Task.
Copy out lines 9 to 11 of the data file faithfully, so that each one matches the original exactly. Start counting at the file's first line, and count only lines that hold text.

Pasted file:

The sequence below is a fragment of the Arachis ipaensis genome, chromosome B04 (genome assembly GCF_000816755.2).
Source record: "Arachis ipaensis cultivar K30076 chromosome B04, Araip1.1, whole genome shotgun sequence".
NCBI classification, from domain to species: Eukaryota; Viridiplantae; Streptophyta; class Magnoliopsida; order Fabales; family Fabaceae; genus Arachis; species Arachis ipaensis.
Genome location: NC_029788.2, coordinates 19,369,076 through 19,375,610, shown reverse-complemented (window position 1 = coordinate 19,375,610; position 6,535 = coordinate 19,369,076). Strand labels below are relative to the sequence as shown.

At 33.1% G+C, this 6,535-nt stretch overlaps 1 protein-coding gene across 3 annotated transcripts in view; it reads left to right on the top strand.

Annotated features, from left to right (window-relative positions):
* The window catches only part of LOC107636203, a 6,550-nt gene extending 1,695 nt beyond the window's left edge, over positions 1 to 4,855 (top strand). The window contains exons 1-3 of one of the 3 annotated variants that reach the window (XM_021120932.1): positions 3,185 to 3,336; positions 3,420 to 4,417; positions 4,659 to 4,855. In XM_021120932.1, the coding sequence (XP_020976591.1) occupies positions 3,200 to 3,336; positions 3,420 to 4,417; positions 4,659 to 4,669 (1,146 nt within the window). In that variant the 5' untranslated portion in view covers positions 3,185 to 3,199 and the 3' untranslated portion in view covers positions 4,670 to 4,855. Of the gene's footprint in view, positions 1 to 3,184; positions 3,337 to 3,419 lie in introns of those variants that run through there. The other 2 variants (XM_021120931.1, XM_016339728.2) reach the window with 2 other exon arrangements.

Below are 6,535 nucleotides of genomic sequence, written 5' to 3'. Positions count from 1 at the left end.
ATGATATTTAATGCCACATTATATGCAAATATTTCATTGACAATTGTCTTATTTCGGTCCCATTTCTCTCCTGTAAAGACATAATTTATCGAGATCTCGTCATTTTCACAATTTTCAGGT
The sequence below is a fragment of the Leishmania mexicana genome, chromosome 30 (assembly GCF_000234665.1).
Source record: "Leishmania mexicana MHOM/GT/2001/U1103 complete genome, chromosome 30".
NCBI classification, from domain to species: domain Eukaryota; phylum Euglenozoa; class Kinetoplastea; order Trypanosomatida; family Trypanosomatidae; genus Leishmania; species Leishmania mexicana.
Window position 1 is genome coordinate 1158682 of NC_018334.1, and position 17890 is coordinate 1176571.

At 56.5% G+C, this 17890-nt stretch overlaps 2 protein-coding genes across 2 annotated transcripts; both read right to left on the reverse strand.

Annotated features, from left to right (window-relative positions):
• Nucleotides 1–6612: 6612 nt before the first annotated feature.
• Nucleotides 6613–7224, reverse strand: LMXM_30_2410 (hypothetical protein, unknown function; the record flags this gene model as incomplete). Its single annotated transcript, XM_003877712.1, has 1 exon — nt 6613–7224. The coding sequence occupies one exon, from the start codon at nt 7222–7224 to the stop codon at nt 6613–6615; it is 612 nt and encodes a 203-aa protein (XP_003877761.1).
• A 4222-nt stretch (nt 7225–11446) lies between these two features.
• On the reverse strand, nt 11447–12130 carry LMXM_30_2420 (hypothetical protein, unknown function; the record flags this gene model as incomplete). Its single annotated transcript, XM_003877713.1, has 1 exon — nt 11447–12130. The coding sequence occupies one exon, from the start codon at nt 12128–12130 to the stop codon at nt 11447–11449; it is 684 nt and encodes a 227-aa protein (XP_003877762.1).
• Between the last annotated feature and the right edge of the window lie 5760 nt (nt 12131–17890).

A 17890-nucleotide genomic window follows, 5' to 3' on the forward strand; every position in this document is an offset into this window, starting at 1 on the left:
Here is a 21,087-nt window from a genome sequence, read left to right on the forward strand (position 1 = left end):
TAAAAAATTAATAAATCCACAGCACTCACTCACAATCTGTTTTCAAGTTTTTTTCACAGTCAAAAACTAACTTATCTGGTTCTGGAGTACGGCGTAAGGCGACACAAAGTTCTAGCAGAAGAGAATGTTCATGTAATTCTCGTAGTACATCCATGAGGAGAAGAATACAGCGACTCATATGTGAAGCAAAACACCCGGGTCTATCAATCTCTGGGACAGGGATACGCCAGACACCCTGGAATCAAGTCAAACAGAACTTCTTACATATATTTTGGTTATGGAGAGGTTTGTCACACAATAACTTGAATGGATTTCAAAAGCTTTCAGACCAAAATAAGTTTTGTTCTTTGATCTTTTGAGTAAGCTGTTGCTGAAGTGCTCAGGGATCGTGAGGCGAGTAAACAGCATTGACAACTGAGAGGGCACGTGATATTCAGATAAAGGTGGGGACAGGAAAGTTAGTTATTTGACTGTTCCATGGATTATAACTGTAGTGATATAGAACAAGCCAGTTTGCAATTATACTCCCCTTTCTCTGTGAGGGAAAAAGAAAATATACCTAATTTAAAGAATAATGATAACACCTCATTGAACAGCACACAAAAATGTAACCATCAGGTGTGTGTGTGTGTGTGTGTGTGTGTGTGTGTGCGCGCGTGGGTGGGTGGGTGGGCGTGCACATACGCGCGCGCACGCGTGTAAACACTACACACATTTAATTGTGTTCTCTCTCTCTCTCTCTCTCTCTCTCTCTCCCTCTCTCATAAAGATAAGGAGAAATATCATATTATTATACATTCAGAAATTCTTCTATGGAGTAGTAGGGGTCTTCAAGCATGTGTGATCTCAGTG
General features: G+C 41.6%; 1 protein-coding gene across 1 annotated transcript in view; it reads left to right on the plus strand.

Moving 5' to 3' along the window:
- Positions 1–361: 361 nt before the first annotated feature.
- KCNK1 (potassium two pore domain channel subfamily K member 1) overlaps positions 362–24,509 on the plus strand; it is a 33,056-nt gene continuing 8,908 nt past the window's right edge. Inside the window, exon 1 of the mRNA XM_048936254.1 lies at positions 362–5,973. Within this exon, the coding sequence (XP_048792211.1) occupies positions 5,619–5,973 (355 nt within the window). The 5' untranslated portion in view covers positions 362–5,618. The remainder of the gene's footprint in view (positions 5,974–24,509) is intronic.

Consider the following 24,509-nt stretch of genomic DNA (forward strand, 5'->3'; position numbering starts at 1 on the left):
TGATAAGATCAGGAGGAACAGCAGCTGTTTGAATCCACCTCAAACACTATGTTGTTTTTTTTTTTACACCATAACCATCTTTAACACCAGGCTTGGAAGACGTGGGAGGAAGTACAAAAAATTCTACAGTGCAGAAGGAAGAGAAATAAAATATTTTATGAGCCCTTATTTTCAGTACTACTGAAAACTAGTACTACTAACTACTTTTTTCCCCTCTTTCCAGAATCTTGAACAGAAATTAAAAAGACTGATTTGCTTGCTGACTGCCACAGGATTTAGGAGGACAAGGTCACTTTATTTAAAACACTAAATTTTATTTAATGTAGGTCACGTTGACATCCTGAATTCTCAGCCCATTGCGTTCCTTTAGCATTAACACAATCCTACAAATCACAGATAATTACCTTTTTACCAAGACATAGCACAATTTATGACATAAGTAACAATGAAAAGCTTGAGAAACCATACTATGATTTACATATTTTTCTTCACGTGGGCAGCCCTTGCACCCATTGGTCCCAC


ATGATATTTAATGCCACATTATATGCAAATATTTCATTGACAATTGTCTTATTTCGGTCCCATTTCTCTCCTGTAAAGACATAATTTATCGAGATCTCGTCATTTTCACAATTTTCAGGT
The sequence below is a fragment of the Leishmania mexicana genome, chromosome 30 (assembly GCF_000234665.1).
Source record: "Leishmania mexicana MHOM/GT/2001/U1103 complete genome, chromosome 30".